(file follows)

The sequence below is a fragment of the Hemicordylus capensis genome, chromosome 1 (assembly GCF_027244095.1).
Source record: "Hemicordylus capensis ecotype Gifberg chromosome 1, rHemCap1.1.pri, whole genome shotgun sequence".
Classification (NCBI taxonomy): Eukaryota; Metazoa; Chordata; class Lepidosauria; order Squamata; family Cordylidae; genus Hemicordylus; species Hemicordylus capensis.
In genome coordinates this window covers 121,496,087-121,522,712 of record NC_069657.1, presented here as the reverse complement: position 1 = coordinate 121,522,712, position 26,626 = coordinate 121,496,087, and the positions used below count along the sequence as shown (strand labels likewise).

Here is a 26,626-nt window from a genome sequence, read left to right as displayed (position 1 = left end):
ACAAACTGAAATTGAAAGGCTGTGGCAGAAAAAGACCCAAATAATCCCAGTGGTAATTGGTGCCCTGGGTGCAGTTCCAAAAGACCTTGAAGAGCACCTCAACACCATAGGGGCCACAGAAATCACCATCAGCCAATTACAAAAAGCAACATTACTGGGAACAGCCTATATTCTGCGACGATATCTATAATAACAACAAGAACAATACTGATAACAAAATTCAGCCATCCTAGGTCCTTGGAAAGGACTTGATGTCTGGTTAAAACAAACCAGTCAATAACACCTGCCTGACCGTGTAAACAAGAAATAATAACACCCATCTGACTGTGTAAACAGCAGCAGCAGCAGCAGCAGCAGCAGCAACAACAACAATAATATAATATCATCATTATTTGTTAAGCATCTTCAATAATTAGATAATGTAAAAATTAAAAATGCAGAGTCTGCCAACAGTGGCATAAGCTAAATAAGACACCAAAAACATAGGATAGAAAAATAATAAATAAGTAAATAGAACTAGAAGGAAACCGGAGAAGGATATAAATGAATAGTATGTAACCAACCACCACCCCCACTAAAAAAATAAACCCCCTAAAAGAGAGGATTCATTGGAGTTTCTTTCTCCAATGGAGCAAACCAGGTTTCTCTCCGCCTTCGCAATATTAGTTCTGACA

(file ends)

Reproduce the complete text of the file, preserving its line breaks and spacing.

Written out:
The sequence below is a fragment of the Hemicordylus capensis genome, chromosome 1 (assembly GCF_027244095.1).
Source record: "Hemicordylus capensis ecotype Gifberg chromosome 1, rHemCap1.1.pri, whole genome shotgun sequence".
Classification (NCBI taxonomy): Eukaryota; Metazoa; Chordata; class Lepidosauria; order Squamata; family Cordylidae; genus Hemicordylus; species Hemicordylus capensis.
In genome coordinates this window covers 121,496,087-121,522,712 of record NC_069657.1, presented here as the reverse complement: position 1 = coordinate 121,522,712, position 26,626 = coordinate 121,496,087, and the positions used below count along the sequence as shown (strand labels likewise).

Here is a 26,626-nt window from a genome sequence, read left to right as displayed (position 1 = left end):
ACAAACTGAAATTGAAAGGCTGTGGCAGAAAAAGACCCAAATAATCCCAGTGGTAATTGGTGCCCTGGGTGCAGTTCCAAAAGACCTTGAAGAGCACCTCAACACCATAGGGGCCACAGAAATCACCATCAGCCAATTACAAAAAGCAACATTACTGGGAACAGCCTATATTCTGCGACGATATCTATAATAACAACAAGAACAATACTGATAACAAAATTCAGCCATCCTAGGTCCTTGGAAAGGACTTGATGTCTGGTTAAAACAAACCAGTCAATAACACCTGCCTGACCGTGTAAACAAGAAATAATAACACCCATCTGACTGTGTAAACAGCAGCAGCAGCAGCAGCAGCAGCAGCAACAACAACAATAATATAATATCATCATTATTTGTTAAGCATCTTCAATAATTAGATAATGTAAAAATTAAAAATGCAGAGTCTGCCAACAGTGGCATAAGCTAAATAAGACACCAAAAACATAGGATAGAAAAATAATAAATAAGTAAATAGAACTAGAAGGAAACCGGAGAAGGATATAAATGAATAGTATGTAACCAACCACCACCCCCACTAAAAAAATAAACCCCCTAAAAGAGAGGATTCATTGGAGTTTCTTTCTCCAATGGAGCAAACCAGGTTTCTCTCCGCCTTCGCAATATTAGTTCTGACA